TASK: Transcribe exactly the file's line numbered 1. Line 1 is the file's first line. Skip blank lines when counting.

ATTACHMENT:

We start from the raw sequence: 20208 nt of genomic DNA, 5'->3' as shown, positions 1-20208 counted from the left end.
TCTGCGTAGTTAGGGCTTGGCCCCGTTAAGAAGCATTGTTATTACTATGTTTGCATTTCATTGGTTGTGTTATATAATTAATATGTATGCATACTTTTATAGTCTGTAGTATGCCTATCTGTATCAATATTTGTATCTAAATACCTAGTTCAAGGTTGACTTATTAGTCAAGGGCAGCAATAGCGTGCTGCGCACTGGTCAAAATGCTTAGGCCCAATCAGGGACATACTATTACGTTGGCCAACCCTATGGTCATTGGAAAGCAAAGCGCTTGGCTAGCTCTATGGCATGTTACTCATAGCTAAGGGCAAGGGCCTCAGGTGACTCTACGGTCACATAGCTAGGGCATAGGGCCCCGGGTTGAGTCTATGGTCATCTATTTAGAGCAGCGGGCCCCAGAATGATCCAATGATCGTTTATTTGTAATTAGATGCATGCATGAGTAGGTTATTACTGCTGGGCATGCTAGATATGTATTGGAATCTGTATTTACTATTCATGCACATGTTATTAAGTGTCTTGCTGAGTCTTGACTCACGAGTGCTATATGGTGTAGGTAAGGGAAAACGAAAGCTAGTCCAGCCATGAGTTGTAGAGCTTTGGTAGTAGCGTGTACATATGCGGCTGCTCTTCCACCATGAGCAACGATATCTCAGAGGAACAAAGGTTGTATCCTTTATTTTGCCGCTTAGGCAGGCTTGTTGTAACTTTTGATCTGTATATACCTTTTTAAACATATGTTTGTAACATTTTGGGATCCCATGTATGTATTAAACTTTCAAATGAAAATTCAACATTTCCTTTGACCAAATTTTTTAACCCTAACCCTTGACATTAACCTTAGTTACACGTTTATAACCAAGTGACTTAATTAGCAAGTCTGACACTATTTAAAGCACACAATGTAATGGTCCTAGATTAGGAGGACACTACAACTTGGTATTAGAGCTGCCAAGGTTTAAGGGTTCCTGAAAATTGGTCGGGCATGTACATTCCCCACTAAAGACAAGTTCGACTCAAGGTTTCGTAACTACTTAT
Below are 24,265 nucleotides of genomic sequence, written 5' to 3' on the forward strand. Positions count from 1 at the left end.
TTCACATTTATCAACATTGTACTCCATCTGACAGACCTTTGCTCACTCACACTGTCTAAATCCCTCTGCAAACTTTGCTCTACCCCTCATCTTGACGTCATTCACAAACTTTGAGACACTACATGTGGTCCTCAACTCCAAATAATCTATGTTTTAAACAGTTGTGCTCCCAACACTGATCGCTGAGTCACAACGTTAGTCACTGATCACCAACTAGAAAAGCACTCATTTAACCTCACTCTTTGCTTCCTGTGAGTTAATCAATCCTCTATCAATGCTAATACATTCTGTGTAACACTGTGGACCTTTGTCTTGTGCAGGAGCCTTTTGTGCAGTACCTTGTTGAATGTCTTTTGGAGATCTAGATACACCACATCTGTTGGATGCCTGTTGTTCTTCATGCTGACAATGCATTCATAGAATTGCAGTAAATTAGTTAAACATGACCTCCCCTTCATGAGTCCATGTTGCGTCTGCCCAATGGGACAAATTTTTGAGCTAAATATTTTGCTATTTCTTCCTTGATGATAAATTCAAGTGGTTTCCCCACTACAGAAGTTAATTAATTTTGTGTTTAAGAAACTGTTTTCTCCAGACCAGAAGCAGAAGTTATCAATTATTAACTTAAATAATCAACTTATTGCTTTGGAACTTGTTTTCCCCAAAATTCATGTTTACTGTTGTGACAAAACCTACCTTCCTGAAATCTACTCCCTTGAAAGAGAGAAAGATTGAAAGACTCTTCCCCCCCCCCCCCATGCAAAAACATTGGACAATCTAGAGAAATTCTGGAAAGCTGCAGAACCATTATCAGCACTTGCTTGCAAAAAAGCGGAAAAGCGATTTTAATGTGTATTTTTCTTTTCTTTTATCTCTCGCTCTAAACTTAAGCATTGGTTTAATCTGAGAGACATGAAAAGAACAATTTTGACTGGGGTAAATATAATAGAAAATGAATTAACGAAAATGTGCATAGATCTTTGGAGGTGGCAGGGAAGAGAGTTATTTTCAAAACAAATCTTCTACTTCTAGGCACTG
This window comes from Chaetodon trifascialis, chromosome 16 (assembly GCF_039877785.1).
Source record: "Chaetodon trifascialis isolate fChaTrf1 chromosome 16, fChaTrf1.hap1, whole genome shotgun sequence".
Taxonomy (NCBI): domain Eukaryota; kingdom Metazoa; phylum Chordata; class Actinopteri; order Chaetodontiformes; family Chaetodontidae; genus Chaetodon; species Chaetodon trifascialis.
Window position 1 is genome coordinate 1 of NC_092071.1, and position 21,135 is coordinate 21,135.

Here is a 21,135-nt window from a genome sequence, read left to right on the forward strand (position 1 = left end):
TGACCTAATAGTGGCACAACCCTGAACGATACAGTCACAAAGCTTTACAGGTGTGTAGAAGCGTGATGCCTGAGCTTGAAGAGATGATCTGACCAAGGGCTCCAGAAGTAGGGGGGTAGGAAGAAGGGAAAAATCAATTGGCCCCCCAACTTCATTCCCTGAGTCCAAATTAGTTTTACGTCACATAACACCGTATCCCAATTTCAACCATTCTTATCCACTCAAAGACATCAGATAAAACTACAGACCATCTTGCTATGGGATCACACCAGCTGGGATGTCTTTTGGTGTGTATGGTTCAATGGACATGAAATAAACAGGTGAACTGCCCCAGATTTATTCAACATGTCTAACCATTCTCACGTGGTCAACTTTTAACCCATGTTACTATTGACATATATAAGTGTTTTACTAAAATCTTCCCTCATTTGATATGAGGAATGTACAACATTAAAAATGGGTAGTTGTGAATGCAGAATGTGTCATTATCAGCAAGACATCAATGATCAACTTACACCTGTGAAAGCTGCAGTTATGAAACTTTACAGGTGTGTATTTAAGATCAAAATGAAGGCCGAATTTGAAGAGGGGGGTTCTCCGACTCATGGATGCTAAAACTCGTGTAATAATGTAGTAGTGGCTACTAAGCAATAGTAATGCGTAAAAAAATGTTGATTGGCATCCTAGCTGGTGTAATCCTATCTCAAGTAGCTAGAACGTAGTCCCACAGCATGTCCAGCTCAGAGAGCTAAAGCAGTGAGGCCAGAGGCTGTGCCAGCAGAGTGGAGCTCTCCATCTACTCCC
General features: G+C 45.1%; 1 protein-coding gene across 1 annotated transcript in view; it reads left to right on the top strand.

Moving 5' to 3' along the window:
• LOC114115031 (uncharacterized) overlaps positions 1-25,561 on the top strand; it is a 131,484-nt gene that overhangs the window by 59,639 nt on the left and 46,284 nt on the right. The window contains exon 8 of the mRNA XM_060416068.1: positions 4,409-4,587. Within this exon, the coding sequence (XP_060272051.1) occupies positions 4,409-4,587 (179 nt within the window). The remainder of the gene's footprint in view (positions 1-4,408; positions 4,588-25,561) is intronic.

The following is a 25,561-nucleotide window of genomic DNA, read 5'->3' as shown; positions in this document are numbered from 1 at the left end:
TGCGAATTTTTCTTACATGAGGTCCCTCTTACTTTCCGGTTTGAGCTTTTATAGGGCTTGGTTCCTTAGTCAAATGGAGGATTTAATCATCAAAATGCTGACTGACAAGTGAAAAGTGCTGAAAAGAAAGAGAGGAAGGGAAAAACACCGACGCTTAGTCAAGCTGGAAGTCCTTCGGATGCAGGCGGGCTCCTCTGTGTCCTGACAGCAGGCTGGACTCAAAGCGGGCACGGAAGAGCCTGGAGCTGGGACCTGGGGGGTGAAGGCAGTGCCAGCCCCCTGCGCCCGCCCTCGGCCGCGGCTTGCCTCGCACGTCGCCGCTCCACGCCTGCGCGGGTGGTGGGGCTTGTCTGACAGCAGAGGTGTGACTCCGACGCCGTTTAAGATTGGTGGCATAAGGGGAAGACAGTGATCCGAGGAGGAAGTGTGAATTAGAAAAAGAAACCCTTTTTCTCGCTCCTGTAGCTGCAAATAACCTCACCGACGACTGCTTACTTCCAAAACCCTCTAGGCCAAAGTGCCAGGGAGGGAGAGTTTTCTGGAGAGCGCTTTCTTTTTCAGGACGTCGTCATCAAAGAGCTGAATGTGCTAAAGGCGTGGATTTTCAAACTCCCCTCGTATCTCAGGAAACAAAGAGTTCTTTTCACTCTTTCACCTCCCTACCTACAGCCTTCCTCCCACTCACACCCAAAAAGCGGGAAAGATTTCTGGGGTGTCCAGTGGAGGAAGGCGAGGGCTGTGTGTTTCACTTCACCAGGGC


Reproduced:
We start from the raw sequence: 20208 nt of genomic DNA, 5'->3' as shown, positions 1-20208 counted from the left end.